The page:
“You have a right to your wrong opinions,” Fajan said, smiling to soften the rejoinder. The Red nodded at his wit, then straightened and walked off.
Three Tarig stood by, watching the crowd disperse. Merely the presence of the lords stopped the proceedings. Showing restraint, the lords scanned the crowd for the ones they searched for. Two people now, by the view spray posters on the walls: a man and a woman. The man was Titus Quinn of course. The woman, one without a name. The Tarig were foolish to think a Rose fugitive would hide somewhere so obvious when they had the whole of the never-ending city, above, to hide in.
Fajan nodded at the lords as he passed them, murmuring, Bright Lords. They hadn’t seen that he was one of the speakers, so they had no reason to detain him. He drifted down the street, agitated, needing to walk off his excitement. He watched for Tai, hoping to see him.
Down an alley he saw a rowdy group. He headed for it, needing company, hoping it was morts.
Quinn crawled onward through the tunnel, already feeling fatigue. Lungs not one hundred percent, he pulled in gasps of air. Behind him, the scuffling sound of pursuit. In desperation, he turned onto his back and kicked the ceiling of the burrow, trying for a collapse of the tunnel behind him. He slammed his foot again and again into the top of the dig. Nothing. A light flashed in his face. The lamp of the Tarig. He twisted around and clawed his way forward again.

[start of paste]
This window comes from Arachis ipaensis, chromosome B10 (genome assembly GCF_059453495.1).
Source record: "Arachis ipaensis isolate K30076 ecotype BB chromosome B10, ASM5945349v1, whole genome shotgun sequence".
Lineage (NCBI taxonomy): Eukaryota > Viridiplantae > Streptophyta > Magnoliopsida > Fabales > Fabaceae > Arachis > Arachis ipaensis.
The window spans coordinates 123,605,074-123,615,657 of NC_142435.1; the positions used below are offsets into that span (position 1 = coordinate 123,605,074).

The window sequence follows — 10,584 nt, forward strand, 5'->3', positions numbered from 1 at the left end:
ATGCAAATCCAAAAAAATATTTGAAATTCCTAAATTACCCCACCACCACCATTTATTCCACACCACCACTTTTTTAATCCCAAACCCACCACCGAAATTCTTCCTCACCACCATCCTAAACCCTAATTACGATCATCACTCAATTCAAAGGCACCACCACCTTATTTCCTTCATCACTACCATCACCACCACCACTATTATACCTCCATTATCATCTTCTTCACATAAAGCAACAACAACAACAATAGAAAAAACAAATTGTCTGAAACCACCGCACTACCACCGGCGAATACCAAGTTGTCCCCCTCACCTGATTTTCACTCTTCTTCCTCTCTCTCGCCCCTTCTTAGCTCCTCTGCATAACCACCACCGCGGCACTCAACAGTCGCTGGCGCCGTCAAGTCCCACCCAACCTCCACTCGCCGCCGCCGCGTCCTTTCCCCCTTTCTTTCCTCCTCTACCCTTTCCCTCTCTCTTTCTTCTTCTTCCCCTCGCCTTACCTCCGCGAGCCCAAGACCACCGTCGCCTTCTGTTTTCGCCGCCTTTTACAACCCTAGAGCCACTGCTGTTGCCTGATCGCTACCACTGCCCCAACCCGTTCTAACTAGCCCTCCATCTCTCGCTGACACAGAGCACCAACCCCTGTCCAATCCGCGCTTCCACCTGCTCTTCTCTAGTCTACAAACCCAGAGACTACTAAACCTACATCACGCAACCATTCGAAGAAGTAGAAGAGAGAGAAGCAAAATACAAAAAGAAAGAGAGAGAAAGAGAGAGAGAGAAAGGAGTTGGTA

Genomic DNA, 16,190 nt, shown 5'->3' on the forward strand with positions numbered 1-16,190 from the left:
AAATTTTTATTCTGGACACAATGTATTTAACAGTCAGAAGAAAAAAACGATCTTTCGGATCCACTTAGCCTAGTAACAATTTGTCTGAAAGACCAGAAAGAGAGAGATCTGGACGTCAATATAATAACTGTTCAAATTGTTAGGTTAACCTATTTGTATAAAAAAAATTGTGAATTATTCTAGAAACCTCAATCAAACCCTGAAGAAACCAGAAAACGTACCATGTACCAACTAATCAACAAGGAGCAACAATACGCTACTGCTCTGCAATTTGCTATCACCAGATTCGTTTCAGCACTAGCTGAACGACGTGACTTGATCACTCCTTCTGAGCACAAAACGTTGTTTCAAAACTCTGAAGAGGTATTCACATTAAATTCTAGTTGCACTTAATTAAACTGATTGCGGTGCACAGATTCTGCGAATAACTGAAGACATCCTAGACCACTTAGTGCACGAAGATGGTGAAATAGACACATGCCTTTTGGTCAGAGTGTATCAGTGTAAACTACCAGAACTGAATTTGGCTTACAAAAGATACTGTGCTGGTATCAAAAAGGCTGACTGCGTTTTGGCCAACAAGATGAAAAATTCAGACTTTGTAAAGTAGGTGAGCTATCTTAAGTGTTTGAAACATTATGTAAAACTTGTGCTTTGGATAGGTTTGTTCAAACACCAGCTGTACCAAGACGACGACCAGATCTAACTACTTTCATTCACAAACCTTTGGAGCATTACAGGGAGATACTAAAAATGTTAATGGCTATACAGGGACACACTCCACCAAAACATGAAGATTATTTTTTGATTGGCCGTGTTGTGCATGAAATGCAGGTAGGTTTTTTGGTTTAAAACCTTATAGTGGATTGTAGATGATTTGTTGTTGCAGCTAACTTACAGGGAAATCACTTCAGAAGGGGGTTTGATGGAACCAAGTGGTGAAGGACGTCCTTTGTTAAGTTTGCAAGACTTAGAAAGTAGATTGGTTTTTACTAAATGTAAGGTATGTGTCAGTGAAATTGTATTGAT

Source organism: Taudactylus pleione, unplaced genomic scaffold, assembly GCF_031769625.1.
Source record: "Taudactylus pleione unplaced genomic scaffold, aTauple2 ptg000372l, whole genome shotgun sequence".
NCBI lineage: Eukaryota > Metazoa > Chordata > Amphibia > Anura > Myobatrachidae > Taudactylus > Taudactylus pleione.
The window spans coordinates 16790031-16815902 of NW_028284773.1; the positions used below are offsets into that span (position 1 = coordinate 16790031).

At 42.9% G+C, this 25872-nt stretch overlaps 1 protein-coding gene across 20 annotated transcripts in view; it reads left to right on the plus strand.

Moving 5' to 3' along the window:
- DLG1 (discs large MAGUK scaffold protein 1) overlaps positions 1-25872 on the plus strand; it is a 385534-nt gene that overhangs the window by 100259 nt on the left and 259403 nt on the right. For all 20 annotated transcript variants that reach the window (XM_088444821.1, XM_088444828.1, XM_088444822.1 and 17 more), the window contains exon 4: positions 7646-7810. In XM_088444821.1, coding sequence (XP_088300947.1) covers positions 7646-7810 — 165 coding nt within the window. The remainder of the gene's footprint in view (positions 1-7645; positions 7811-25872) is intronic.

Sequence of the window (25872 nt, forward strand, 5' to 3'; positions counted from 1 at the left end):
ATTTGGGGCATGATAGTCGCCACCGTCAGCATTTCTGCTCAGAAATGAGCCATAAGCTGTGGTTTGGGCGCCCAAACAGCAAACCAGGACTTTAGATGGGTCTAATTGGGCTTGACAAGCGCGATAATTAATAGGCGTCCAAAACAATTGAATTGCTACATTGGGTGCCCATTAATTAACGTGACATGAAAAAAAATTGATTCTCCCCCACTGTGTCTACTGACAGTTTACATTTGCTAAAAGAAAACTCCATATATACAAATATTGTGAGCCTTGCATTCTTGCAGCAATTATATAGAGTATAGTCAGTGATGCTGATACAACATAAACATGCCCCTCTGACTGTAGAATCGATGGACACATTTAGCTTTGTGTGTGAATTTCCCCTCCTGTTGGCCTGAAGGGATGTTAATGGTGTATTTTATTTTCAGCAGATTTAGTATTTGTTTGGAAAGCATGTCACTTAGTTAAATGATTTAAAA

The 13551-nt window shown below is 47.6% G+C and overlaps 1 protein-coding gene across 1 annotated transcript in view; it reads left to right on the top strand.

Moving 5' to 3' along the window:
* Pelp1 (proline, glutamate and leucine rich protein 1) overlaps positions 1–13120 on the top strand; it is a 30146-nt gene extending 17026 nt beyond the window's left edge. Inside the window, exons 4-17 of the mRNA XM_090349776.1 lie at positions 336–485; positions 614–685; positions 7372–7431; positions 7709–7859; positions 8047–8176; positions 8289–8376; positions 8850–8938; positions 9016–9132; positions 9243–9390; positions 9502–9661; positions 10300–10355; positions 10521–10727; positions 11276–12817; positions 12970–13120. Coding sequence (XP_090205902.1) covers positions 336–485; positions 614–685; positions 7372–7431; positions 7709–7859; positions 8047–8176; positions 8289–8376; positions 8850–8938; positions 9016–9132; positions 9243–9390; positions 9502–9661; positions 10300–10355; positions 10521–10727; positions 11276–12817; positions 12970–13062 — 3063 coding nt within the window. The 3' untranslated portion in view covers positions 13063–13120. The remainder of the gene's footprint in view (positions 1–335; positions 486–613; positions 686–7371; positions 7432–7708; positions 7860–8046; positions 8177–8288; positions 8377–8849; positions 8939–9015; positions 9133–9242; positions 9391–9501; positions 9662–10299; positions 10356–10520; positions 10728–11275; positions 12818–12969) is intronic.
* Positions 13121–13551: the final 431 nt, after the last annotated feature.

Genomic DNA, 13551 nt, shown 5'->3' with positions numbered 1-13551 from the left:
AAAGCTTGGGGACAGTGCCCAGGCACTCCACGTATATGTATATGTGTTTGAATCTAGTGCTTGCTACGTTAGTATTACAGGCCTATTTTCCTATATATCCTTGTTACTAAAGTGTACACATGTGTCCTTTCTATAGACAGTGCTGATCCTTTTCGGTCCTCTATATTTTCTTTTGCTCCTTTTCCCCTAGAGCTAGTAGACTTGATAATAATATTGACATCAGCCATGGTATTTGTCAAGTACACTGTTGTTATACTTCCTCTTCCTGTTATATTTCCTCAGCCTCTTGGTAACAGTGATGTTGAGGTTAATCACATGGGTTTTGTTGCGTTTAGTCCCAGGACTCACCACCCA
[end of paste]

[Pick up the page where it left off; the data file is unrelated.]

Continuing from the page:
Ahead was a faint light. Even if he made it to the end of the tunnel, he would still have to face his pursuers once out of the hole. A freshening of air told him he was close to the end.
Scrambling for the light, he pushed out, finding himself in a narrow alley. Before ejecting from the tunnel, he gave a last kick. A cloud of dust rushed forward to spill from the hole. Part of it, at least, had collapsed.
People were milling around him. Someone supported him, asking if he was all right. Incredibly, the tunnel had caught his pursuers, but not him. He gulped air, reviving slowly.
But there was another survivor of the tunnel. A Tarig appeared in the hole, and stepped out, unfolding his tall body. Quinn drew his knife. The lord, blackened with soil, stalked toward him, claws extruded, reaching.
The crowd bellowed as one. From behind, they swarmed the lord from all sides, raising boards, stones, bare hands to strike at him.
The lord’s first swipe took out two throats, a move that, rather than demoralizing, enraged the young men. Some of them had taken up a chant of Fajan Fajan. A large female Jout came into the fray with a shovel, slamming the side of the lord’s head with it. Encouraged, the crowd piled forward to bury the Tarig, who thrashed under their weight. Then, bracing his long legs under him, and in a massive heave, he threw the bodies off.
Quinn tackled the lord at the knees, avoiding the claws, trying to bring him down. The Tarig fell, but nimbly came into a crouch and then stood up. As he came up, someone’s knife impaled an eye, digging deep, sticking solid.